Feb 10 2011

Could you survive 30 days on $1,000 and a low income?


I could, the first time I played the game. But all the others, nope. Circumstance beat me every time.

This interactive tool called Spent shows what your life could be like if you lost your job, and then burned up your savings and also lost your house and were down to your last $1,000.

It takes you through 30 theoretical days and presents choices for you to make along the way — choices real people have to face every day. People you might even know personally.

One choice I encountered wasn’t realistic. Though you’re renting an apartment, it makes you pay $50 to repair a leaky sink or something like that. Obviously that’s the landlord’s territory. But everything else seems possible.

It really makes you think.

(I saw this link posted on my Facebook news feed, in case you were wondering).

Posted under Uncategorized | 5 Comments »

5 Responses to “Could you survive 30 days on $1,000 and a low income?”

  1. Wow. That’s pretty difficult. The first time I ran out of money (silly me opting for health insurance) and the second time I made it to the end with $338. But, I had to put down a family pet and default on student loans.

  2. I did it the other day and ended the month with almost $800. :) Then again, I went without car insurance. But a lot of those choices, while realistic, aren’t realistically going to happen all at once unless you are the unluckiest person in the world. And even then *most* people have some sort of safety net…whether it is family, church, or government.

    I would never want to have to live like that though. It is an interesting ‘game’.
    megscole64´s last post ..Thankful

  3. It is really interesting. I made it with almost $800, but to be honest I wouldn’t want to live the life I chose. I opted out of health insurance and getting my car fixed…

    When I was in college, I took a class on marriage and one of our assignments was to create a budget (a monthly budget for the first year, then an annual budget for the next five years anticipating possible expenses). He gave us the scenario: you make $25,000 a year combined, your car is falling apart, and you find out you’re unexpectedly pregnant. I remember really struggling to make everything work! I picked Orlando for the city we’d be living in since my parents live there and that made it easier to get utility cost, etc. information. I searched for an apartment online and used that for our sample budget. Later, the next time I went to Orlando, I drove by that apartment and it was such a dive! I would *never* wanted to live there. But apparently we did, with a baby even! Ha! It was a good lesson though.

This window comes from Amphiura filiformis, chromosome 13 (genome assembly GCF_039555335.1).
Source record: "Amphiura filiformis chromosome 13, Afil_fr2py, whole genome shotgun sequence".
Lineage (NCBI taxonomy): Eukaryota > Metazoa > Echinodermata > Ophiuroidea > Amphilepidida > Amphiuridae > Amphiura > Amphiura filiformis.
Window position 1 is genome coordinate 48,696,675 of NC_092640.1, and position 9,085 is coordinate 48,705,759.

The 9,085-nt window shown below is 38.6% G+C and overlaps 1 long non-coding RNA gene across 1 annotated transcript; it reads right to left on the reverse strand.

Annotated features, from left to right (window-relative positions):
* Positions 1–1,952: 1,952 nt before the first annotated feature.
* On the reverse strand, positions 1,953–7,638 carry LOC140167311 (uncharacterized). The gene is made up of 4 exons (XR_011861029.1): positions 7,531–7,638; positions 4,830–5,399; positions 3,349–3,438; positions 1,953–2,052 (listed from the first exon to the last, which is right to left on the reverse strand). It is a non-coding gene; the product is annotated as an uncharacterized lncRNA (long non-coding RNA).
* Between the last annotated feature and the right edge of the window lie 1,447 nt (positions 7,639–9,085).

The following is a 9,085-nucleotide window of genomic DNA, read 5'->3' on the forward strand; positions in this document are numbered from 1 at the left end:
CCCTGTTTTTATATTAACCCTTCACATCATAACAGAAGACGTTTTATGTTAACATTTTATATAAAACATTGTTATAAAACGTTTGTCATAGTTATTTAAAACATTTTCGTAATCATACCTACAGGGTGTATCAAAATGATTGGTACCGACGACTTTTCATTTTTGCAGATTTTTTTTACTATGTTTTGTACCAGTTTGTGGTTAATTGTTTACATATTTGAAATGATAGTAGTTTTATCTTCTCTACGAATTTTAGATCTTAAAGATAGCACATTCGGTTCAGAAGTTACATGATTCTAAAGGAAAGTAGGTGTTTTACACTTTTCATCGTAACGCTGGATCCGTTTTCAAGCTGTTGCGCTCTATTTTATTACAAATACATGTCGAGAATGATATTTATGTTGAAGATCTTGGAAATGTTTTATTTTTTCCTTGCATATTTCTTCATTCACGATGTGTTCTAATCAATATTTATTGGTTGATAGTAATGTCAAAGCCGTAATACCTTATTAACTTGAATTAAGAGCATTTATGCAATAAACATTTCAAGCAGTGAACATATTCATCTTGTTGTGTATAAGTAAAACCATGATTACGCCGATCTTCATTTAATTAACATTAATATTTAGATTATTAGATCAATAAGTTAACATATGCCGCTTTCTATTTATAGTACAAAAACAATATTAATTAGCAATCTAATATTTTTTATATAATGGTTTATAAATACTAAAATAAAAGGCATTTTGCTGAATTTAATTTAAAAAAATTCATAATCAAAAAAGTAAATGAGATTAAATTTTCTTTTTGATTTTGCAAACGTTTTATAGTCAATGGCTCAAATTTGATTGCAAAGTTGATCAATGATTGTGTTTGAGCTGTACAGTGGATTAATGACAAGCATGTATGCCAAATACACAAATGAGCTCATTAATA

4. I took the quiz and was able to survive, but I didn’t find all the options realistic. Rent was ridiculously high too. I opted to live closer to work and pay more rent, figuring life would be so much easier and I would have more time for work if I lived closer. Plus, why would anyone live 30-40 miles from a waitressing job anyway? Unrealistic, but fun to take. Thanks for posting!

  5. I didn’t find it very realistic, either, mainly because I do live on a very low income in a high cost of living area ($1600/mo for the past year and a half Silicon Valley) and have found a lot of resources and ways of saving that they didn’t give as options.

    I ended the month with $775, and in “real life” it would have been higher because I could have been more resourceful. Gas or power need to be paid but don’t have money for both? Check with the utility company to see if they offer any kind of assistance. Need emergency dental care? Check the dental school and save half the cost. Same with vet care for a pet. Ask for financial assistance for the community college program.

    Groceries? Check out this guy who ate well for $1 a day by using coupons. http://www.grocerycouponguide.com/ Ask a food bank for assistance. (and really, no rice and beans? no canned tuna? no powdered milk? no frozen veggies – only expensive baby carrots? I’ll cut up my own bulk carrots, thank you! Much cheaper options are available than $7 chicken!)

    Opt out of health insurance and see if there is a low-cost alternative in your area, like a county plan.

    Need to do laundry but can’t afford it? Make your own laundry detergent, buy a 5 gallon bucket and dedicated plunger, and wash them in the bathtub.

    Get a prepaid cell phone rather than a contract phone and it will be way less than $75 a month!

    It’s true that many people are struggling and resources are stretched thin, but there are many more options than this provides.

    Thanks for sharing!

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Hey! I'm Kacie, wife and mother of 3. I write about my family's finance: how we save money, improve our spending, and plan for the future.

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